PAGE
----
"Once an organization representing the teachers has been certified, the school board should be compelled to bargain or negotiate in good faith with such organization. Failure to bargain or negotiate in good faith could be the subject matter of a complaint against either the teachers' organization or the school board and such complaint should be handled in the same fashion as unfair labor practices are presently handled under the State Labor Relations Act."

The above passage seems to us to represent cogent evidence that the legislature intended *873 that if either a school committee or a teachers association fails to negotiate in good faith, the aggrieved group must commence proceedings before the state labor relations board prior to turning to the courts for assistance.

II Adequacy of the Remedy

The second issue formulated in this case is whether the teachers arbitration act provides a plain and adequate remedy. If we find that the act does offer such a remedy, then it is clear under our law that the association must explore and exhaust that remedy prior to seeking judicial recourse. Conley v. McCarthy, 84 R.I. 141, 121 A.2d 875.[3] We have in the past stated that an available remedy which would bar the issuance of a writ of mandamus must be one which is plain, speedy and adequate. Putnam Foundry & Machine Co. v. Town Council, 28 R.I. 422, 67 A. 733. The question of what constitutes a plain, adequate and speedy remedy is not susceptible to application as a general rule but instead must be considered in the circumstances of each case. 55 C.J.S., Mandamus, § 17.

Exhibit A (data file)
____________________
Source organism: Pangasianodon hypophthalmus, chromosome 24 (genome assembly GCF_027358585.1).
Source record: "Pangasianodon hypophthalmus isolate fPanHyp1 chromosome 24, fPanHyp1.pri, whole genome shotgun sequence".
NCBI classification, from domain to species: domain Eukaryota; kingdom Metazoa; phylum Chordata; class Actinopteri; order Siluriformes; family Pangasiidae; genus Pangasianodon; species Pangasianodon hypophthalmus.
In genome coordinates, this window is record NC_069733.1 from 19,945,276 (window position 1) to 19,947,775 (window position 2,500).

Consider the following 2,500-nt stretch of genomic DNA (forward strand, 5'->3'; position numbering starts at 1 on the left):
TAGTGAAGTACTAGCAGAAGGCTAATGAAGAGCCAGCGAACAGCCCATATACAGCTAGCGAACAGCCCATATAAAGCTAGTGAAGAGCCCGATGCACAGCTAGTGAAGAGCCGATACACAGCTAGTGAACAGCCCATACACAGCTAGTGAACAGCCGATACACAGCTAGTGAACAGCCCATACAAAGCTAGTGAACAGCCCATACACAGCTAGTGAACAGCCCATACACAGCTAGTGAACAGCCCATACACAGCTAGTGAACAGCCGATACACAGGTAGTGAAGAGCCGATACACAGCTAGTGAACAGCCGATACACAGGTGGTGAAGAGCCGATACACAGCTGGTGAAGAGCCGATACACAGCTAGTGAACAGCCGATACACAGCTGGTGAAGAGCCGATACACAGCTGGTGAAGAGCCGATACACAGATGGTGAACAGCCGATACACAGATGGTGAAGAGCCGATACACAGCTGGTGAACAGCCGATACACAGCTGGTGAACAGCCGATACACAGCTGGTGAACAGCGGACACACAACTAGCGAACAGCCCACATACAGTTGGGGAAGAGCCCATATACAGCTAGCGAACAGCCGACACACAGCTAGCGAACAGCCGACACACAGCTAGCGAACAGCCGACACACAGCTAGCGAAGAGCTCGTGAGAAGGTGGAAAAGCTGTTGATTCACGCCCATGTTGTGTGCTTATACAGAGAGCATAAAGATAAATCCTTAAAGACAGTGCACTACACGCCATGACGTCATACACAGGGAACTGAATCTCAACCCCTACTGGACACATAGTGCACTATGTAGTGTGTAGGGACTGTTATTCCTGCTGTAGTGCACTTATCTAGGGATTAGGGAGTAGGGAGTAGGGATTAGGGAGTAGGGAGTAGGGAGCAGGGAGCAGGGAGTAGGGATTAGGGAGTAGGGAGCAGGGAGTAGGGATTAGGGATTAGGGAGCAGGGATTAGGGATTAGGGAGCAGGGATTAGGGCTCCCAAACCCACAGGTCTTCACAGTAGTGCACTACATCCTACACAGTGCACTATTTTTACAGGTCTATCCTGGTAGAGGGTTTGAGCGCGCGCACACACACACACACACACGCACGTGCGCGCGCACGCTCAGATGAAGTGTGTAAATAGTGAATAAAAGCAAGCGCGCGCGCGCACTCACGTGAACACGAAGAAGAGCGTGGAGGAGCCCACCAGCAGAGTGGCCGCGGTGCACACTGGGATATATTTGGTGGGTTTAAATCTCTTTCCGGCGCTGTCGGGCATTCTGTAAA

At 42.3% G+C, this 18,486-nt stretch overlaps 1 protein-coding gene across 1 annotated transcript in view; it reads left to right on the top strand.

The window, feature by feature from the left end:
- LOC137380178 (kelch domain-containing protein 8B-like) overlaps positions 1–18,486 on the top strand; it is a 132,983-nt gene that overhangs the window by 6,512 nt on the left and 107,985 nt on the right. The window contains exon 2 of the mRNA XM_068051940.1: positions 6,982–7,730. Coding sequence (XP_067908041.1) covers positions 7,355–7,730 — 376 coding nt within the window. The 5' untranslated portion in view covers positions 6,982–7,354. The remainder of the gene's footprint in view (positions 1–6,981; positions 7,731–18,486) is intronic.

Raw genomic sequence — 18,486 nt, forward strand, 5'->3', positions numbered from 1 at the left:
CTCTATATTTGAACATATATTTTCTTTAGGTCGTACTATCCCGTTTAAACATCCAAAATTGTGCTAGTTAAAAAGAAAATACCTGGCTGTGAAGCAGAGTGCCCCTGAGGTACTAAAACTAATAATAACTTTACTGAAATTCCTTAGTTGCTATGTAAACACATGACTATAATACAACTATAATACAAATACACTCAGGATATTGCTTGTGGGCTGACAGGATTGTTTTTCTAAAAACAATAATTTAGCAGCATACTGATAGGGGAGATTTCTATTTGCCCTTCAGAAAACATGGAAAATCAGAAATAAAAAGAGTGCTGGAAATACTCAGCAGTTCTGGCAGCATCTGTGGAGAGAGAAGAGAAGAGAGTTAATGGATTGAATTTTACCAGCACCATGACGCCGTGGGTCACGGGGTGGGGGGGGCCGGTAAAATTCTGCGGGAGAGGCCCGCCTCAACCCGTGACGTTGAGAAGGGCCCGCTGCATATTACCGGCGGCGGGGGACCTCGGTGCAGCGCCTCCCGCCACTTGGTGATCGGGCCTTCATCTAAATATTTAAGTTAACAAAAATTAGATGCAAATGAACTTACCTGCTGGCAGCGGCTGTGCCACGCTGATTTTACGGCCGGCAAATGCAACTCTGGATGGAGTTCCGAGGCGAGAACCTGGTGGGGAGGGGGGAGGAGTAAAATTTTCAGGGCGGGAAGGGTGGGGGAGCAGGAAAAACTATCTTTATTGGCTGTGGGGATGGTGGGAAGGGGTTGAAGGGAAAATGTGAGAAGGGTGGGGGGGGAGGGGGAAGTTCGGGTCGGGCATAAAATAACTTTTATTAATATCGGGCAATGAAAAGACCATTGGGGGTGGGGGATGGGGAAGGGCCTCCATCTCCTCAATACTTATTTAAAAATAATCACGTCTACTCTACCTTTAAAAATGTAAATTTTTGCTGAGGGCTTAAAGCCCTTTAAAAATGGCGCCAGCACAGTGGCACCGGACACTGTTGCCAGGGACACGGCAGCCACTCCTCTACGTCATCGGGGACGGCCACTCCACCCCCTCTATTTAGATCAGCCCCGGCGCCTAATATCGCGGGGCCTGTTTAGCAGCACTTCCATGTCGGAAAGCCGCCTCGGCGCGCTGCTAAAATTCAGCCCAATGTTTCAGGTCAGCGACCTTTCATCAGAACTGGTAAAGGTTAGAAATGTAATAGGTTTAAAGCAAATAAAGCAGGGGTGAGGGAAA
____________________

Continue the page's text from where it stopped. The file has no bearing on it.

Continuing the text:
There has been no persuasive showing by the association in this case of any facts which would induce us to find exception to the applicability of the general rule as it was announced in the case of Conley, supra. In our opinion the association has in chap. 9.3 of title 28 a plain and adequate relief for their alleged grievances.

It is clear to us from our examination of the statute and from a review of the facts before us, that contrary to the association's assertions, the state labor relations board may compel the committee to sign a written contract formalizing any prior oral agreement reached by the parties at the bargaining table. Section 28-9.3-4 specifically provides that the obligation to meet and confer in good faith includes the duty to reduce any earlier oral agreement to a written contract. Once either party complains to the state labor relations board under this section, the board shall treat the complaint in the same manner as if it were a charge of an unfair labor practice brought pursuant to § 28-7-13. We further note that § 28-7-26, provides the board with authority to petition the superior court for a decree enforcing their orders. It is to be observed also that §§ 28-7-25 and 28-7-32 provide that all proceedings either before the board or before the court shall be disposed of in an expeditious fashion. The latter section expressly states that any petition filed pursuant to chap. 7 of title 28 shall take precedence over all other matters on the calendar except those of similar character.